If you’ve ever had a chance to have a chat with Mark and Curtis from Spartan Blades, you must have noticed that they know more about combat knives than anyone could have learned from reading books or watching YouTube videos. These men are US Special Forces veterans and natural-born, badass operators who’ve seen more combat than they’re allowed to tell you about. So, when guys of this level come up with a tactical-utility knife like the Spartan Blades PALLAS, you better be prepared for much more than your ordinary EDC blade!
With a 3.7″ blade and 5″ handle, the Spartan Blades PALLAS Button Lock Knife is a full size knife with a handle meaty enough to give you plenty of grip. I’ve had the pleasure of talking to Mark a couple of years ago about the PALLAS before it was released. While it is not the first folder offered by Spartan Blades, it was created from scratch with military personnel in mind. However, the PALLAS is not a true combat knife, but it could be used as such. Their Spartan/George V-14 Dagger would be a better choice if that is what you’re really after. The PALLAS is a heavy-duty service knife. The knife is carefully crafted in the United States with top quality materials and the original goal was to keep the MSRP under $300 to allow military service members to get one without breaking their wallet. If you consider that their flagship Akribis folder costs almost 50% more than the $285 PALLAS, it is clear that the goal has been achieved!
Now let us take a closer look at the knife’s overall construction. The CNC machined handle is made of 6061 aluminum aircraft alloy with black hard anodizing, which has pretty much standard for premium quality knives these days. The blade is a drop-point style made from CPM S35VN steel with a stonewashed finish. Stainless stand-offs and fully opened construction paired with Torx screws allow for easy maintenance and long-term care.
The blade runs on internal bearings so the flipping action is both quick and positive. The hefty blade locks with clear “CLICK” upon opening. Double sided thumb stud works great as well, which is not always a case on flippers – some companies pay less attention to thumb opening when designing flippers, but not Spartan. Actually I prefer to open my Pallas with thumb stud – it’s almost silent combined with button lock action, which might be important sometimes (I leave possible reasons up to your imagination). And finally the button lock – believe it or not but it was the most critical and time-consuming development process for Mark and Curtis to make Pallas right! Yeah, they told me everything about it… that was hard work, but the final result is clearly the strongest, smoothest and most reliable button lock I’ve seen in a long time.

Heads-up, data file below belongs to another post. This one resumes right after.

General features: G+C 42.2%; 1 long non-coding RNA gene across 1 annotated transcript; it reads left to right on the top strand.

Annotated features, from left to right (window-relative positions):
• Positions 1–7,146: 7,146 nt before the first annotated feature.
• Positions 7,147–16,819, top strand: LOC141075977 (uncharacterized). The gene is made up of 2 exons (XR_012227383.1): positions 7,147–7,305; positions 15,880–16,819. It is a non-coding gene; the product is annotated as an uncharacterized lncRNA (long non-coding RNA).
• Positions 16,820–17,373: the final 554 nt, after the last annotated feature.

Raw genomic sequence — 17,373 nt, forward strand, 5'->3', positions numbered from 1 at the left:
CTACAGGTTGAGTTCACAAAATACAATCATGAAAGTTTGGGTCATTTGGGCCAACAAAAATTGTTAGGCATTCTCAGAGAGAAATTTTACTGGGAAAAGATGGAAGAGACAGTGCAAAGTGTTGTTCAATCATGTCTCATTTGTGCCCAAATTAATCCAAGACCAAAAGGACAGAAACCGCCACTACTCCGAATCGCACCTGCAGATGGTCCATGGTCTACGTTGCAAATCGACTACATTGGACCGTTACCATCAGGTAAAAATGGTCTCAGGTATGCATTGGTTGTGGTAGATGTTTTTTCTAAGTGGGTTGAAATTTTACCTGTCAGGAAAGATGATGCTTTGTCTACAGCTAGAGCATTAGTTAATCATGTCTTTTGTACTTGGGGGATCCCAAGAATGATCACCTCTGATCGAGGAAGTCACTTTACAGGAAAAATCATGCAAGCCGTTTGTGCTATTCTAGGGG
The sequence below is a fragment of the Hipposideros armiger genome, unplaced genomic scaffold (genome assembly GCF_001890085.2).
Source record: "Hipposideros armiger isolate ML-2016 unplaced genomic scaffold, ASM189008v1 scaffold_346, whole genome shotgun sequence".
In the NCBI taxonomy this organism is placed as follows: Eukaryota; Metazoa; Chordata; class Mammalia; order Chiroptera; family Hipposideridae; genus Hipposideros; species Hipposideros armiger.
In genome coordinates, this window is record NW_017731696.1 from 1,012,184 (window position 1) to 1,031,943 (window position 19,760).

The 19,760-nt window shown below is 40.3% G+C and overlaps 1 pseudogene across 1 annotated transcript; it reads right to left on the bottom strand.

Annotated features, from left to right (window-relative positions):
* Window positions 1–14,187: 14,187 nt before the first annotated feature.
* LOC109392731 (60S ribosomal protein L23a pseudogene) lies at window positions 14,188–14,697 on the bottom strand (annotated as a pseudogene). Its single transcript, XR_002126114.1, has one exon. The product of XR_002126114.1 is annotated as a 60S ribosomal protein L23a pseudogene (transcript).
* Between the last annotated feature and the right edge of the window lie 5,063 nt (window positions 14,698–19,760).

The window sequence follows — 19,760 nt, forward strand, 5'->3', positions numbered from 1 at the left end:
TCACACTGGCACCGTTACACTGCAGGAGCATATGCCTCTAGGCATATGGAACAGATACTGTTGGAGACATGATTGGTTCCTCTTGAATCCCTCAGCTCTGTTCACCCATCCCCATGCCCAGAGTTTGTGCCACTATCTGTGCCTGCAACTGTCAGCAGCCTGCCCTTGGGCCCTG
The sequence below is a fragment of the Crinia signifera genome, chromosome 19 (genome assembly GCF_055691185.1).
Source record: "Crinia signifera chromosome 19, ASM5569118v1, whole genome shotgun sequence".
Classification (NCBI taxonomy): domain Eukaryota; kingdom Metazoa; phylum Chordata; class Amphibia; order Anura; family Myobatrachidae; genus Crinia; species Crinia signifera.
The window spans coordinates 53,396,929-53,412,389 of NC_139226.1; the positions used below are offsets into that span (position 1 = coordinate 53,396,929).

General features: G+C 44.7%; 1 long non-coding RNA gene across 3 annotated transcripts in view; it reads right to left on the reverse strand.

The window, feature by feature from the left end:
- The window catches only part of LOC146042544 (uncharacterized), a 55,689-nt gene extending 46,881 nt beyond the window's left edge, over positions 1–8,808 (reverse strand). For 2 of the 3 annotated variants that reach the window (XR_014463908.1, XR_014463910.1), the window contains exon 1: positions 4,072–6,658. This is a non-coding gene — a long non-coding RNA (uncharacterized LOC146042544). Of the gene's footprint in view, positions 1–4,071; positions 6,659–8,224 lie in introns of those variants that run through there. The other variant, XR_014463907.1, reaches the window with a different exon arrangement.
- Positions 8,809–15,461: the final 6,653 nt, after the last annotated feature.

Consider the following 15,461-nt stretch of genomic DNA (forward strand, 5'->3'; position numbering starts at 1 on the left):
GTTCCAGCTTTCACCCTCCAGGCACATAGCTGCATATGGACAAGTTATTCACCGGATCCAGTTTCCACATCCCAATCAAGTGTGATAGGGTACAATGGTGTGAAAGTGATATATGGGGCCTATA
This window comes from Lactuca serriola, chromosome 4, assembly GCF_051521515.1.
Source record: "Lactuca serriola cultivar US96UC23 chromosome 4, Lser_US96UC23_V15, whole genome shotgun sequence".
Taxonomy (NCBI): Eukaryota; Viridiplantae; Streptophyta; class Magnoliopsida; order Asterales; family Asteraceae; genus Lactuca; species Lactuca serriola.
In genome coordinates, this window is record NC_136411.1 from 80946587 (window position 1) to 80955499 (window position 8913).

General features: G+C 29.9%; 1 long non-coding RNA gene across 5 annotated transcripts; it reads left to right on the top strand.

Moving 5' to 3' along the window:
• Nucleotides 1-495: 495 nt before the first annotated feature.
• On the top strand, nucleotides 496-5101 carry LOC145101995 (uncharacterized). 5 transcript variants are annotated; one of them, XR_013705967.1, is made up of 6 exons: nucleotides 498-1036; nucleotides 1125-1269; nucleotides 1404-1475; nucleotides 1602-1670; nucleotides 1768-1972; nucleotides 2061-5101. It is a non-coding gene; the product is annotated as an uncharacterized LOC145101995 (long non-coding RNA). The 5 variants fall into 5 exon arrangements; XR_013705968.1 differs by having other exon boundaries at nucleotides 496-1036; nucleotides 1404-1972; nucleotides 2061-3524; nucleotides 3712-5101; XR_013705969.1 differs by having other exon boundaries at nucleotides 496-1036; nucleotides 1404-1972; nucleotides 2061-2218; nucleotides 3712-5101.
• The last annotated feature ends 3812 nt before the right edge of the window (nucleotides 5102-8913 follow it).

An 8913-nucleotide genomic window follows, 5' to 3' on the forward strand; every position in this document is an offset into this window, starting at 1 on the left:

I have carried my Spartan Blades PALLAS as a working knife for a couple of months now. It’s one of a very few folders that are fully ‘winter-proof’ in my opinion. It can be easily opened and closed with one hand even when wearing thick winter gloves. Try that with your typical liner lock – especially the closing part. Good luck! Also, mud and snow won’t effect the mechanics of the PALLAS thanks to open construction. Users won’t be worried about clogging or blocking. The 3D machined grooves and jimpings in the handle always give me positive, full control over this folder even when it is wet or covered in snow. What I really like most about the handle is the hefty size. The knife isn’t one of those super thin, urban oriented handles. Instead, it is quite meaty and feels great in my mid-size palm. It is actually quite refreshing for a change!